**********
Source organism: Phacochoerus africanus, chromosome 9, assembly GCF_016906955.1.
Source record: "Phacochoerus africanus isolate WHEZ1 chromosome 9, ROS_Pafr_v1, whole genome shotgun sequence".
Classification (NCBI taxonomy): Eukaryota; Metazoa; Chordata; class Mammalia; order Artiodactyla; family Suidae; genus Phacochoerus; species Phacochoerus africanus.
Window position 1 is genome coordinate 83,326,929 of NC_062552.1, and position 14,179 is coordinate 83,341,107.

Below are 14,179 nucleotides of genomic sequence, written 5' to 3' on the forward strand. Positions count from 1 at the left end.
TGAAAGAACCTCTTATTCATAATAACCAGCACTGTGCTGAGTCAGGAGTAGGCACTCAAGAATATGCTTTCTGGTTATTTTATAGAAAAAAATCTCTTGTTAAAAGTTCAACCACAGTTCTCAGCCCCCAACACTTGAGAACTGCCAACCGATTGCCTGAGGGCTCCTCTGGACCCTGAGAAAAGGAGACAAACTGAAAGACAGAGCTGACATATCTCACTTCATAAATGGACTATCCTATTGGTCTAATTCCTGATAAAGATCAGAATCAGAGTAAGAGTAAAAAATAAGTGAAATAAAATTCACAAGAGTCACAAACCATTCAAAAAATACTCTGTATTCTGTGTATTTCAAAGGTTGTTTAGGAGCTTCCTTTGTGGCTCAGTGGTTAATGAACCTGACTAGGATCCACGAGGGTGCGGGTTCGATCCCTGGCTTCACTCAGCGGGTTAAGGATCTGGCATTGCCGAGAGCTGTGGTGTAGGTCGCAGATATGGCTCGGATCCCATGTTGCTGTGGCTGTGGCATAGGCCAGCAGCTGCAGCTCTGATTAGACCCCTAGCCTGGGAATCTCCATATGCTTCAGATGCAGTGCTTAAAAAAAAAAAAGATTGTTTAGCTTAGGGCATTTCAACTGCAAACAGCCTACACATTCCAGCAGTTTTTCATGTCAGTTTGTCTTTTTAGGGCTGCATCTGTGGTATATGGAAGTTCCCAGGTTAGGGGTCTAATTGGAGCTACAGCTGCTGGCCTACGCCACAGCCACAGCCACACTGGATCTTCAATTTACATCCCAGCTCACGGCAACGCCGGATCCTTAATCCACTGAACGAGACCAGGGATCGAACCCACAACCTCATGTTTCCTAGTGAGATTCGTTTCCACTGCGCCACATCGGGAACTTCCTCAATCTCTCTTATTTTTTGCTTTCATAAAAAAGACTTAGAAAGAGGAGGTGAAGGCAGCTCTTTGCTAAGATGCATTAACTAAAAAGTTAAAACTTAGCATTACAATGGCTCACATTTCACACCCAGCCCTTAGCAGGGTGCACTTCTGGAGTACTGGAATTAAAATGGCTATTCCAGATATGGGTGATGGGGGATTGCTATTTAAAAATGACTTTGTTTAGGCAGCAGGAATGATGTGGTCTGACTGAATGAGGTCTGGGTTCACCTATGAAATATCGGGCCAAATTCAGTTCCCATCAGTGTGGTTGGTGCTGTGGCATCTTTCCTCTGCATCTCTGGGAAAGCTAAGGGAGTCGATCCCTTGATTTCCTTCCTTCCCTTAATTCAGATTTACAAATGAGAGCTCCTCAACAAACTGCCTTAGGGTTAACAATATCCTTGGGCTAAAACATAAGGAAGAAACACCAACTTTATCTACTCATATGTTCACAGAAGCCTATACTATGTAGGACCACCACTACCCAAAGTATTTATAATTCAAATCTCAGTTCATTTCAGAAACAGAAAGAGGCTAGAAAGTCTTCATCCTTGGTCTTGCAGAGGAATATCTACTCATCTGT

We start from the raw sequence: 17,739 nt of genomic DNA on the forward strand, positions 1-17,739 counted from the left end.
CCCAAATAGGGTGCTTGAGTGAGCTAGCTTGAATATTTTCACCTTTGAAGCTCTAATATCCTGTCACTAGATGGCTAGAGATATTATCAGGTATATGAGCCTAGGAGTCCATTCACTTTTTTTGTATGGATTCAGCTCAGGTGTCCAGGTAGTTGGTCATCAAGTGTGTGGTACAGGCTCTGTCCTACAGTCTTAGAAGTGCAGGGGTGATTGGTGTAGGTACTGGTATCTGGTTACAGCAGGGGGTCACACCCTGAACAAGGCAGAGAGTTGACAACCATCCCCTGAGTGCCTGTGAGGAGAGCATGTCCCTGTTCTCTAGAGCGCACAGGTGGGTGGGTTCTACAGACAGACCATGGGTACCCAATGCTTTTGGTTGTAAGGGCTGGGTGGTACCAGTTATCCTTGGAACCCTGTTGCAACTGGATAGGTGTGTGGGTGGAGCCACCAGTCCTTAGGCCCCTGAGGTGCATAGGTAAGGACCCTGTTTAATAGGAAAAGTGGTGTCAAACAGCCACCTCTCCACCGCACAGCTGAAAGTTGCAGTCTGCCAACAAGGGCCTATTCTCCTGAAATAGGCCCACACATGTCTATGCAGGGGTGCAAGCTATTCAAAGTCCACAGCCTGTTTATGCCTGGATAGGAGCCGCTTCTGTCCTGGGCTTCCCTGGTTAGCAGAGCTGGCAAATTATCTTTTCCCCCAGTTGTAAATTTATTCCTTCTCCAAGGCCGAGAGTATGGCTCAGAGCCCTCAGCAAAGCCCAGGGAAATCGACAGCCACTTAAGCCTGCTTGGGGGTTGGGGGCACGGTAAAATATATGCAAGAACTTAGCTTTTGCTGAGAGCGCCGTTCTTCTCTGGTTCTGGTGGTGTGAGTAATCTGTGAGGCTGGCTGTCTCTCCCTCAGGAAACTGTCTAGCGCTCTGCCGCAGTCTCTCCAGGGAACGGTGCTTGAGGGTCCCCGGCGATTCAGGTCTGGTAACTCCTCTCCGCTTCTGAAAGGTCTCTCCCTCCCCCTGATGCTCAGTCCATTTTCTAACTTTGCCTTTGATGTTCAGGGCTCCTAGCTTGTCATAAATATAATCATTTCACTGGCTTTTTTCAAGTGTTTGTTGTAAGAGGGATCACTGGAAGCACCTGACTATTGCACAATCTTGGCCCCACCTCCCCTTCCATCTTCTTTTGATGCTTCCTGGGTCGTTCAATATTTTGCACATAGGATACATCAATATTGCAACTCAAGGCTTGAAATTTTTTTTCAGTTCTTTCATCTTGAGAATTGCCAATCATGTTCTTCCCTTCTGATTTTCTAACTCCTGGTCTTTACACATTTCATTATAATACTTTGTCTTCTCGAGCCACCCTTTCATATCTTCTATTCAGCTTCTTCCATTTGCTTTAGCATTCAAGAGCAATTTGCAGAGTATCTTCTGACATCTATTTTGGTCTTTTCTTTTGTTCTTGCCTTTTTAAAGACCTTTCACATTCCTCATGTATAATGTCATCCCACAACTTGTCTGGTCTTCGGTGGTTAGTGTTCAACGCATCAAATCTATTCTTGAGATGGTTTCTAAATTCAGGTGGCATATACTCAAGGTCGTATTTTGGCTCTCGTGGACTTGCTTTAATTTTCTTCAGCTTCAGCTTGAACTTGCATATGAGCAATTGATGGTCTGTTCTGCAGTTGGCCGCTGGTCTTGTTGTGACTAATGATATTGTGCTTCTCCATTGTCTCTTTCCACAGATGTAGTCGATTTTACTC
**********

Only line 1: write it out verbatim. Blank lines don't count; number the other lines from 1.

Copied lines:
Source organism: Phacochoerus africanus, chromosome 9, assembly GCF_016906955.1.